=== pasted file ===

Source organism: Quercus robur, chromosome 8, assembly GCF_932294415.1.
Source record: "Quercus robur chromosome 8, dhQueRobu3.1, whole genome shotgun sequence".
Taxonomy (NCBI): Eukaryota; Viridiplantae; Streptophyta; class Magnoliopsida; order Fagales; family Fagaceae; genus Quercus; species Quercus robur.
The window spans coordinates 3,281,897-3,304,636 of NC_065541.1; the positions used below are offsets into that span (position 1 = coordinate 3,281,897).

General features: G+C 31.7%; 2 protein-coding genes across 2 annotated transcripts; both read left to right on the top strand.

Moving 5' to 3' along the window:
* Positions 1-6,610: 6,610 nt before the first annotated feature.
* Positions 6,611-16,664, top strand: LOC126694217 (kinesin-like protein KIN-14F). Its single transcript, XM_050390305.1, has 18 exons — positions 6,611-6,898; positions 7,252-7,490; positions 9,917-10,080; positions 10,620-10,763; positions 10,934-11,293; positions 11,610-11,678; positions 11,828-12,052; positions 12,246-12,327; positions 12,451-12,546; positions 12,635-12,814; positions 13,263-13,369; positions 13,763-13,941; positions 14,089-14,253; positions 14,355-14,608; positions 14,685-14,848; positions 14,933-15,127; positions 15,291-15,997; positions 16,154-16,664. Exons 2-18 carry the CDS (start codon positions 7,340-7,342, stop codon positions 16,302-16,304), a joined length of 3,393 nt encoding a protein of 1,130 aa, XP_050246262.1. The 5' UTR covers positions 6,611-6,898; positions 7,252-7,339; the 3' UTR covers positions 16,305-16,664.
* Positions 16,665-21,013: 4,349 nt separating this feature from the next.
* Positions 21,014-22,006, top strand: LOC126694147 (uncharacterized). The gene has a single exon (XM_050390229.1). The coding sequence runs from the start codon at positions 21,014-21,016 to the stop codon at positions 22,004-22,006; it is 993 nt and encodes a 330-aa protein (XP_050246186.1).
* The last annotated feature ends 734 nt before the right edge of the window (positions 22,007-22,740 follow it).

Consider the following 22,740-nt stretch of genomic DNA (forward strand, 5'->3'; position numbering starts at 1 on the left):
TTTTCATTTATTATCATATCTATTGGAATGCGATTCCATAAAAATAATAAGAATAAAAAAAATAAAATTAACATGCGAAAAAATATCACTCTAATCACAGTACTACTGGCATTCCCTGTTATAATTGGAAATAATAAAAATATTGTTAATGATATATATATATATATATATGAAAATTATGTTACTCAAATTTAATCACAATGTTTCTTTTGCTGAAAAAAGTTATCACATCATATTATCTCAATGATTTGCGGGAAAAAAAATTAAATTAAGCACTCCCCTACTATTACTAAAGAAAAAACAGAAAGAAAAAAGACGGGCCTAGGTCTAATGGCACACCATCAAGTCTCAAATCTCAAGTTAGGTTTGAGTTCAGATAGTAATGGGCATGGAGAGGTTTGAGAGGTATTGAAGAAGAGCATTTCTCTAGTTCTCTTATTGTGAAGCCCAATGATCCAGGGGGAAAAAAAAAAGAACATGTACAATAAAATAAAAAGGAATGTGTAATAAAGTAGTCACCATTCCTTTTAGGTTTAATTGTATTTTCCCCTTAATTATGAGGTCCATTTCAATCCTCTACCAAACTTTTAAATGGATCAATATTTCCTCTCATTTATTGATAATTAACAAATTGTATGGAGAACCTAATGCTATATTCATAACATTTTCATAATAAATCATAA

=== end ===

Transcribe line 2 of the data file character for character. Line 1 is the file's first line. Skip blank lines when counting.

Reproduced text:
Source record: "Quercus robur chromosome 8, dhQueRobu3.1, whole genome shotgun sequence".